The position-locating device is preferably a GPS (‘Global Positioning System’) device, although other devices able to give an output representative of a position of the system relative to some frame of reference may be used. Conveniently, the GPS device (or other position location device) may be connected to the digital computer through the radio modem, in order that only a single physical connection to the computer need be made. This approach can be particularly advantageous where, as is often the case with PDAs, the digital computer only has a single output port via which it is able to communicate with external devices.
 Many PDAs have what is known as a ‘sleep mode’, in which the PDA is essentially inactive, but can be woken up (i.e. brought to a fully ‘on’ state) by one or more different types of input either via its user interface or via a communication port. The radio modem of preferred embodiments of the present invention therefore preferably includes wake-up means for waking the computer from a ‘sleep mode’ on receipt of an RF signal by the radio receiver. These wake-up means can, for instance, transmit a wake-up signal to a communication port of the PDA to wake it up prior to sending newly received data. It would be possible, for example, to implement this wake-up procedure using the PalmOS Hot Sync feature.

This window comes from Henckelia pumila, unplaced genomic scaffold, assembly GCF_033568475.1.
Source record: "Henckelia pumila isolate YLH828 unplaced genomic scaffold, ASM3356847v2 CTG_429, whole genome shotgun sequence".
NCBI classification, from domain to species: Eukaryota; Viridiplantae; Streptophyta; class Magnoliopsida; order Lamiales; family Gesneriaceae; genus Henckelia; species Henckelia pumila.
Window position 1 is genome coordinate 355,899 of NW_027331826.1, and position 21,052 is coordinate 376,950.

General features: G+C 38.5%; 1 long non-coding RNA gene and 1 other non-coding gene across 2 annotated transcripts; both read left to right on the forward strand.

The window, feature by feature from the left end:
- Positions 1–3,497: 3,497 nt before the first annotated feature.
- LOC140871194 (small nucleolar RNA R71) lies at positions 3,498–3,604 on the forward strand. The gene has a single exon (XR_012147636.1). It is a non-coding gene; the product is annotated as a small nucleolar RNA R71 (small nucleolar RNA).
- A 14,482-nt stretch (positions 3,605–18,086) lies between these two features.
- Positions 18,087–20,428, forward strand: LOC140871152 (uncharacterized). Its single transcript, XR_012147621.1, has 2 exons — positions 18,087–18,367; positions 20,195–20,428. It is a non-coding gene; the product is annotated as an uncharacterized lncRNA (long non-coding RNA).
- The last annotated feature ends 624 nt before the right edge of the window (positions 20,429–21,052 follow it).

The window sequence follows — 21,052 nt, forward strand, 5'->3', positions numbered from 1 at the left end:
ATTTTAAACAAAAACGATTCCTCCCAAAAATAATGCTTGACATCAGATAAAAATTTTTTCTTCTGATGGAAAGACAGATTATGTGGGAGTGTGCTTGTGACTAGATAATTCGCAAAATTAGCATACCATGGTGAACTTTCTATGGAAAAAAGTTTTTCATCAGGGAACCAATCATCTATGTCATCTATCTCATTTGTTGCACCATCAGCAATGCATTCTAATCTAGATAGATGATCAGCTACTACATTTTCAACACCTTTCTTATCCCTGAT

PDAs or the like having such a ‘sleep mode’, will typically be controlled (e.g. by their software) to switch into the sleep mode automatically after a predetermined period of inactivity. Whilst such operation may be appropriate for embodiments of the present invention, it is advantageous for the PDA to also have an ‘always on mode’, in which the sleep function is disabled.
 The communication system may also include provision for a second digital computer which can be interfaced to the hand held digital computer through the radio modem to receive data from and transmit data to the hand held computer. This second computer can be, for example, a Laptop PC or a Desktop PC or a Network Workstation and is preferably itself connected to a computer or telecommunications network, e.g. the internet. Where the radio modem includes a port, e.g. an RS232 port, for an external GPS system (or other position-location device), this port may conveniently also be used for communication with the second computer.